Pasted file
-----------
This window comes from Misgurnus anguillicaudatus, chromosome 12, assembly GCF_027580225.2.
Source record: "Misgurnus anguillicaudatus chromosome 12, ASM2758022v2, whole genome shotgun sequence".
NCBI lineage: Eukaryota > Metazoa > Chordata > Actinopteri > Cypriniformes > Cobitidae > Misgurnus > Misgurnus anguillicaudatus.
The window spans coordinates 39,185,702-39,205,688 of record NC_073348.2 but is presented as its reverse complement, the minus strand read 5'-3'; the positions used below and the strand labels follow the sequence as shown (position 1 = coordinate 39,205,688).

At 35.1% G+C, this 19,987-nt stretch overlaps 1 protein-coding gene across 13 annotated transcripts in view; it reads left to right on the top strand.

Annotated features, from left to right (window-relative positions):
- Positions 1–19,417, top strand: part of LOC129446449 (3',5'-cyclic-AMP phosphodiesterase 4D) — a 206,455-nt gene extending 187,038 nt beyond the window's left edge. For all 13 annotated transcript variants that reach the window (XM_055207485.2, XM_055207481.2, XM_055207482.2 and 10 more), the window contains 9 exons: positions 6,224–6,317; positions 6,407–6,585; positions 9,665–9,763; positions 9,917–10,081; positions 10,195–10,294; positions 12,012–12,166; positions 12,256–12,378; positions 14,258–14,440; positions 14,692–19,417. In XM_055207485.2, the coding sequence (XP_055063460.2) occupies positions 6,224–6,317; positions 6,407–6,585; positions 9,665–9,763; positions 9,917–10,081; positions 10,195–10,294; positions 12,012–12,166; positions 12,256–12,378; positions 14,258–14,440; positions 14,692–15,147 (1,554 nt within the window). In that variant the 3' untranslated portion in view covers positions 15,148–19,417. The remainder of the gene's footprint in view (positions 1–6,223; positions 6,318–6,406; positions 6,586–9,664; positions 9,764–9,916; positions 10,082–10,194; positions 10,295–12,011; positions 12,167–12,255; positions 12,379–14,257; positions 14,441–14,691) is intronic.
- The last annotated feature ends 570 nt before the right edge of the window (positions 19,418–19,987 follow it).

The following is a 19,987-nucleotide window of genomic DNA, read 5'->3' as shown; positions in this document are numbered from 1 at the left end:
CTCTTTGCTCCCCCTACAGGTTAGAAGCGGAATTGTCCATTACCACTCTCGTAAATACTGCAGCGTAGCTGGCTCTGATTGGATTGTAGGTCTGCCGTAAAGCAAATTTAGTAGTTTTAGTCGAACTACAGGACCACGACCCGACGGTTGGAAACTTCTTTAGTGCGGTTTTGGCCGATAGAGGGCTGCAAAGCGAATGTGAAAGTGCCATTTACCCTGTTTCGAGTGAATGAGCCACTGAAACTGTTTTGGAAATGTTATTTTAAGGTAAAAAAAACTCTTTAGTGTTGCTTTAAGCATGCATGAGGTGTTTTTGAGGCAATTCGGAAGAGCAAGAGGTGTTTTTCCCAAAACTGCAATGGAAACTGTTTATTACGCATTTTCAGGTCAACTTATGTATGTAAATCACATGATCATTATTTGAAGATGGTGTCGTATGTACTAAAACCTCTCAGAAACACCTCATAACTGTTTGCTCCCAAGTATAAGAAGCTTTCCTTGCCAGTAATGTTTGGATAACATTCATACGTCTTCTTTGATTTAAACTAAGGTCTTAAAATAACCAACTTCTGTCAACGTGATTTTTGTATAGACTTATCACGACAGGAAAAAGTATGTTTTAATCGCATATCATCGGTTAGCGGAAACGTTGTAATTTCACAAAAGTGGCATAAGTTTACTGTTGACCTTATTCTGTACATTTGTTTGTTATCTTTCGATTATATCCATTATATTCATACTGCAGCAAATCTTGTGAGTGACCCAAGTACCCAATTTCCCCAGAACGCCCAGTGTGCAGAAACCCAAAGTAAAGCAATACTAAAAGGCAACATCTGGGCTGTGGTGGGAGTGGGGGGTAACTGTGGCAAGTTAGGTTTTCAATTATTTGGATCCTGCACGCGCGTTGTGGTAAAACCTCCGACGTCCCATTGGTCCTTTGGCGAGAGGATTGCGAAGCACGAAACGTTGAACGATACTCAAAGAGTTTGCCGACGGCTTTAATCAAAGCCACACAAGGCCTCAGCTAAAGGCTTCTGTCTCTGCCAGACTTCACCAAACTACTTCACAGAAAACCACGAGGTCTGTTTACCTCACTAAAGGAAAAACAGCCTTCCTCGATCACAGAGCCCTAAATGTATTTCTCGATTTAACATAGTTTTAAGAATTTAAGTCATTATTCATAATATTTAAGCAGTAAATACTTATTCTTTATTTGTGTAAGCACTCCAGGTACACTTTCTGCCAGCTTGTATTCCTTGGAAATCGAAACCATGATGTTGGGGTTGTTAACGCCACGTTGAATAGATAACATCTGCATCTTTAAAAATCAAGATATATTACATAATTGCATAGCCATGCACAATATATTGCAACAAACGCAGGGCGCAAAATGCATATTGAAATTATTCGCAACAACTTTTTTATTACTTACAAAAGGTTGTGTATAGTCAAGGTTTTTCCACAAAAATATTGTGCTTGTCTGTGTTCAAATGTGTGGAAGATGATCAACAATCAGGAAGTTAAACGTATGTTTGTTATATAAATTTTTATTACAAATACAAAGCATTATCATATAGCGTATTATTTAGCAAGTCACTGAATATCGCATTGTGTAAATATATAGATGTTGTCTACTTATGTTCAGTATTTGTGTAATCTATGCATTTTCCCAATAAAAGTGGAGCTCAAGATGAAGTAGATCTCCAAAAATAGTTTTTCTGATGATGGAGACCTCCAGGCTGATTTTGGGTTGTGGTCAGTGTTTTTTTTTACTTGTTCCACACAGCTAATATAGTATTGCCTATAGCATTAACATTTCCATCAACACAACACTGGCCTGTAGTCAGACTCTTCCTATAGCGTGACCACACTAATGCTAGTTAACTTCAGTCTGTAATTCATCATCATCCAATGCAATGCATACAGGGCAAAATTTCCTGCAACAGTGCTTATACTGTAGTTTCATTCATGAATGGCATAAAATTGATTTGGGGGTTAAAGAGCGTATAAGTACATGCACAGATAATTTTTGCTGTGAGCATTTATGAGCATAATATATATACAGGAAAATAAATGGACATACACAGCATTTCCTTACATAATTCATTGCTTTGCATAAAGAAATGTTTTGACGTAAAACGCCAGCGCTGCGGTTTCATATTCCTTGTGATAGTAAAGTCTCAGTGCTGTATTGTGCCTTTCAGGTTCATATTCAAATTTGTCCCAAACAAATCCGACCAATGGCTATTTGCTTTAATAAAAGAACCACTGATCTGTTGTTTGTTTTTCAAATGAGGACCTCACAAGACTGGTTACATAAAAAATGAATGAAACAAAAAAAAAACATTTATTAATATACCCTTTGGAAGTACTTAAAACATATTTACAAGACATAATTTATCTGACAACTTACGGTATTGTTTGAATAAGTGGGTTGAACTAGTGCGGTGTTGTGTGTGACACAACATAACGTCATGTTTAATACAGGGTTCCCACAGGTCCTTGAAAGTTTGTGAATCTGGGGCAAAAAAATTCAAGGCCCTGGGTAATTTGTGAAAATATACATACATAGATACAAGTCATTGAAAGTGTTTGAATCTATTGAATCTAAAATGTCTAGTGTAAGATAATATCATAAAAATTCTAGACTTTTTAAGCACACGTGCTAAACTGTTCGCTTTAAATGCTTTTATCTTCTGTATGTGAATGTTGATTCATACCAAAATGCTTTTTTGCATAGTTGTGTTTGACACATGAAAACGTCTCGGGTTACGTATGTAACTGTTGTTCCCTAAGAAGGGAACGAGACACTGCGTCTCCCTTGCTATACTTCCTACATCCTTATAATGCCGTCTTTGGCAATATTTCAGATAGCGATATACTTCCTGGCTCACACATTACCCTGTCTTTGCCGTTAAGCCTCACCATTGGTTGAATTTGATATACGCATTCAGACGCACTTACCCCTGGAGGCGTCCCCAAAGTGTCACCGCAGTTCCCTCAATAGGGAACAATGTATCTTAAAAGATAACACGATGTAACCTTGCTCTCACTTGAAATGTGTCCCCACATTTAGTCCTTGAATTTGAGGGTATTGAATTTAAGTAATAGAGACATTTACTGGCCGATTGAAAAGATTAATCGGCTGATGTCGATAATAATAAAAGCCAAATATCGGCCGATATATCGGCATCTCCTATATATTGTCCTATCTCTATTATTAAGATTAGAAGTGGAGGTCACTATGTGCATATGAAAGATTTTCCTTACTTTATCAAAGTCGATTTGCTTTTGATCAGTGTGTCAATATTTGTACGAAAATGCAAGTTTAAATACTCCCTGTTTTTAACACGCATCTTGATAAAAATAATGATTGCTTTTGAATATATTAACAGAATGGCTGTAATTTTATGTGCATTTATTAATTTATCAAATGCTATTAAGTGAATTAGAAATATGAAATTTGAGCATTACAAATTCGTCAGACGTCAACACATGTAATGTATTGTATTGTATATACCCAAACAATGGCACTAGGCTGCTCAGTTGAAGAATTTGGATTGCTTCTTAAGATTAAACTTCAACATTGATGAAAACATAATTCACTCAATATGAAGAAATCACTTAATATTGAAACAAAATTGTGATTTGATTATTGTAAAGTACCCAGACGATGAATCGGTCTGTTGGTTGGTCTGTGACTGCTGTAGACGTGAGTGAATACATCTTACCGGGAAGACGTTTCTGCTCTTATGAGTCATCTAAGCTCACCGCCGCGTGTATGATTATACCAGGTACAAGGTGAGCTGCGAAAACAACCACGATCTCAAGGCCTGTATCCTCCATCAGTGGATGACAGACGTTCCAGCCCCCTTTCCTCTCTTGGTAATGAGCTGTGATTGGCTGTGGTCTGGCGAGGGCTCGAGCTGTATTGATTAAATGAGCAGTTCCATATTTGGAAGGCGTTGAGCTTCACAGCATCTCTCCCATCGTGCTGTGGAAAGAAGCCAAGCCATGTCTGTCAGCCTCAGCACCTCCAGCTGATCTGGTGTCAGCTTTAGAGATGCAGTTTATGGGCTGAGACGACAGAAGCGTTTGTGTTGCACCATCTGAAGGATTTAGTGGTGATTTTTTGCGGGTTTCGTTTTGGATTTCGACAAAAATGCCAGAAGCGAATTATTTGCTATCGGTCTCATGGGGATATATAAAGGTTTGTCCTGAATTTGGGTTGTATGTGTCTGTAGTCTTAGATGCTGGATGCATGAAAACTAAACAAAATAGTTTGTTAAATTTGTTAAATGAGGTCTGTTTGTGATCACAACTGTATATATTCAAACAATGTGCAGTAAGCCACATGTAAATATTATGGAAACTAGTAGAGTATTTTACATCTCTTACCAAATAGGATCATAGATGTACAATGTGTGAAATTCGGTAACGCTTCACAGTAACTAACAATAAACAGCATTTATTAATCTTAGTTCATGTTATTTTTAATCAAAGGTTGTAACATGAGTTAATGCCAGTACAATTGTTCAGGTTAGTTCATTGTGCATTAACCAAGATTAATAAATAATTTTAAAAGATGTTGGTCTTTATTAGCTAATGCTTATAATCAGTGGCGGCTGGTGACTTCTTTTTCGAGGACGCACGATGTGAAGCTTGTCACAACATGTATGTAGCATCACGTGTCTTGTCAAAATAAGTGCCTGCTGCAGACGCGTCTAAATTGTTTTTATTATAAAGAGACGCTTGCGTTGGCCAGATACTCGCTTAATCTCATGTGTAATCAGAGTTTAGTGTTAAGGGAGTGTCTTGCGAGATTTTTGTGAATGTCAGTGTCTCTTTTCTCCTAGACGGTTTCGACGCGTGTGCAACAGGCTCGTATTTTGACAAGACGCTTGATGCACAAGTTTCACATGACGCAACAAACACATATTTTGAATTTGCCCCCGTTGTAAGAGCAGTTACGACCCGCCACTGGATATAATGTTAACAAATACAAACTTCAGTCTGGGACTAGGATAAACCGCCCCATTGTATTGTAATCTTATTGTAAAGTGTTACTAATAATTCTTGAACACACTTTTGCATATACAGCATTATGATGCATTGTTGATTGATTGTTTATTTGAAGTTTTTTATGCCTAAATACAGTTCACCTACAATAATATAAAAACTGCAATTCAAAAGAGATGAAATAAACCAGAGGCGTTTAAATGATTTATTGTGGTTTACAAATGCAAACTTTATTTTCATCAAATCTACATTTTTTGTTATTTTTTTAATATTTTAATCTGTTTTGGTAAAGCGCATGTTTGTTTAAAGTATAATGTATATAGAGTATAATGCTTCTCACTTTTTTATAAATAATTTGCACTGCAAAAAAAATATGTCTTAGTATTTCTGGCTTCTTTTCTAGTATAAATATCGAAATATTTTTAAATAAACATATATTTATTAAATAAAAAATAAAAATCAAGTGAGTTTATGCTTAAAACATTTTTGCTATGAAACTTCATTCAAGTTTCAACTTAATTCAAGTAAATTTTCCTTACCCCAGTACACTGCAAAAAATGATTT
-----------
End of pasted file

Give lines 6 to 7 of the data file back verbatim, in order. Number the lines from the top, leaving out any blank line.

Annotated features, from left to right (window-relative positions):
- Positions 1–19,417, top strand: part of LOC129446449 (3',5'-cyclic-AMP phosphodiesterase 4D) — a 206,455-nt gene extending 187,038 nt beyond the window's left edge. For all 13 annotated transcript variants that reach the window (XM_055207485.2, XM_055207481.2, XM_055207482.2 and 10 more), the window contains 9 exons: positions 6,224–6,317; positions 6,407–6,585; positions 9,665–9,763; positions 9,917–10,081; positions 10,195–10,294; positions 12,012–12,166; positions 12,256–12,378; positions 14,258–14,440; positions 14,692–19,417. In XM_055207485.2, the coding sequence (XP_055063460.2) occupies positions 6,224–6,317; positions 6,407–6,585; positions 9,665–9,763; positions 9,917–10,081; positions 10,195–10,294; positions 12,012–12,166; positions 12,256–12,378; positions 14,258–14,440; positions 14,692–15,147 (1,554 nt within the window). In that variant the 3' untranslated portion in view covers positions 15,148–19,417. The remainder of the gene's footprint in view (positions 1–6,223; positions 6,318–6,406; positions 6,586–9,664; positions 9,764–9,916; positions 10,082–10,194; positions 10,295–12,011; positions 12,167–12,255; positions 12,379–14,257; positions 14,441–14,691) is intronic.